Obviously we need to do a check - see if that comment is already in memory on the client. The approach I went with was to create a broadcast id on the client, pass that along with the request, and then that id is included in the event sent to each client. If the broadcast id in the client's list of broadcast ids, we know we can ignore that event.
This may seem like an extra step. Why not just not render the first comment and let the event from the pubsub system cause the comment to be rendered? The first reason is that this may cause some lag which does not feel satisfying. The other reason is that the event will not be broadcast if the comment had been marked as spam in realtime, for example. However, you'll still want to show the user the comment they just posted. So we can't rely on the message API for my own feedback when posting a comment - you're asking for trouble.
We do the same things for vote events to prevent a single click causing the number from jumping twice locally.
So to recap this approach does two things.
- Prevent race conditions.
- Ensure the correct people see the correct comments and vote changes in real time.
What the UI should do when a new comment or vote has been received.
First all, we definitely don't want to be rendering new comments as they are posted. This would be distracting from the content someone may be trying to read or interact with. So what we need to do is render little buttons like "5 New Comments - Click to View" in the right places.
What we want to do is show a count on the first visible parent comment like:
"8 New Comments - Click to show"
This means that if you could have:
Visible Comment (2 new comments, click to show) - Hidden New Comment - Hidden New Comment
So we need to walk the tree to find the first visible parent comment and then calculate how many hidden comments are under that parent.
We also need to insert the new comment at the right point in the tree, and mark it as hidden for now. This way if something triggers a full re-render of the tree the comment is not rendered.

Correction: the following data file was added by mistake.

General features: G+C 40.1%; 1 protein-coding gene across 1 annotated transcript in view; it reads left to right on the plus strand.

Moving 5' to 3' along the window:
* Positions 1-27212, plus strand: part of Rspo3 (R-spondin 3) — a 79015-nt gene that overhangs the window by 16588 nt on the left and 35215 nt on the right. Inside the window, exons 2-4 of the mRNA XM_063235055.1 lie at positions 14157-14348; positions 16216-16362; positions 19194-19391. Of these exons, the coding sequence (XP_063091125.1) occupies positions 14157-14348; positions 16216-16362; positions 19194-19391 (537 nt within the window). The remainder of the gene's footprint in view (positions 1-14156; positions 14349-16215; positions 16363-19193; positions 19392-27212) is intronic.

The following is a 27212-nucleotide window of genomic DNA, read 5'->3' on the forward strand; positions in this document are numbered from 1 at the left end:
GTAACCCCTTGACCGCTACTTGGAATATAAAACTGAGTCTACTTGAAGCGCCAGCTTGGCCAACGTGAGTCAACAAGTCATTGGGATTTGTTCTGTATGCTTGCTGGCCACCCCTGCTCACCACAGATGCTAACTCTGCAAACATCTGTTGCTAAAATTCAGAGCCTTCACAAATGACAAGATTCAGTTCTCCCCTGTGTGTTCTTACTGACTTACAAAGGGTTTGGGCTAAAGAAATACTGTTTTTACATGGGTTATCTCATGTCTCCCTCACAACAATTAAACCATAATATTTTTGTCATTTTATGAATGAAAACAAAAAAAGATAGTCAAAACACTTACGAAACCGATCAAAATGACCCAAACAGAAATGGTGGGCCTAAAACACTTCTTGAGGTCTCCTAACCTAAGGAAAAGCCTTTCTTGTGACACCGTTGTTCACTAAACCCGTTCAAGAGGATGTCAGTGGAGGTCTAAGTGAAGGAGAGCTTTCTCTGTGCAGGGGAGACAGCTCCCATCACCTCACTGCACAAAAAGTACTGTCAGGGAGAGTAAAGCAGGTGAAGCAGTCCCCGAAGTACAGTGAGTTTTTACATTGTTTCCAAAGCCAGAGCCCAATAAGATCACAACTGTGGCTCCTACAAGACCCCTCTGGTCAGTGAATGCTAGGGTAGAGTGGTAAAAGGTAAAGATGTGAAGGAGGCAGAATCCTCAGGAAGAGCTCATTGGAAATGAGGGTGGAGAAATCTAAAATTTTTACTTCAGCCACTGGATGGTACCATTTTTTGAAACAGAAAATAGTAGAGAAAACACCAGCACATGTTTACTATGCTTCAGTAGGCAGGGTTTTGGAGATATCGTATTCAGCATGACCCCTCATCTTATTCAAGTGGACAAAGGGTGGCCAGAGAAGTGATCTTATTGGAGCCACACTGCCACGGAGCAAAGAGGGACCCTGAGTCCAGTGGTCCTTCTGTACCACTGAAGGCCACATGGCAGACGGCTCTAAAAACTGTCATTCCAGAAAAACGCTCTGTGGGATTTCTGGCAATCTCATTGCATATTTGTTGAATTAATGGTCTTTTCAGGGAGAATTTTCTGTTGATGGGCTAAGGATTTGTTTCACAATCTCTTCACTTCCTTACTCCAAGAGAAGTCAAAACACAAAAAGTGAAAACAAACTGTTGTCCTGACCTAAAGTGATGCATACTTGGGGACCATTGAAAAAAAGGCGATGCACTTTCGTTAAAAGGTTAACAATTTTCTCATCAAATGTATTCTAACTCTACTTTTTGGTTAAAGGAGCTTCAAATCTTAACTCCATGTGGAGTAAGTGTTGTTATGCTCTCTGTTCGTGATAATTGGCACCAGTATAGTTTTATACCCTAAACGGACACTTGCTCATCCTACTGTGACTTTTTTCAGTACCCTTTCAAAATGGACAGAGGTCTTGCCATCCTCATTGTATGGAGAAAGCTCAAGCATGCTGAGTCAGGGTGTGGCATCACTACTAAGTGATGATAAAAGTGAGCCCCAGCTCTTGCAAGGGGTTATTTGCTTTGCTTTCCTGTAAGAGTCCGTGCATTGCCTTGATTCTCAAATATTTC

If the received comment doesn't have a parent - like when replying to a page instead of a parent comment - we can just treat the page as the root and don't have to walk any tree.
We make an assumption: We should always receive the events in order so that we can just walk the tree backwards.
Then we just need to render that text/button. Clicking it then goes and changes the hidden flag on said comments and re-renders that part of the tree.
Here it is in action! It's pretty satisfying to watch and use.
How to do this without increasing the client side script size substantially?
This is always the fun part of FastComments - optimization. In this case the story is really boring. It just wasn't much code. The logic is pretty straight forward. There's some simple graph/tree traversal but that is pretty compact since our rendering mechanism had been kept simple.
I'm very happy with how things turned out - let me know what questions you have, and I'll happily update this article. Cheers.
FastComments now no longer uses Nginx with Nchan. We found it to have stability problems that the community and original author were not able to figure out. It would randomly stop responding to publish events and hang.
FastComments now uses its own custom PubSub system in Java built on top of Vertx. This has also allowed us to build some really cool features that would have otherwise been too expensive, as they would have required us to store extra state in a database.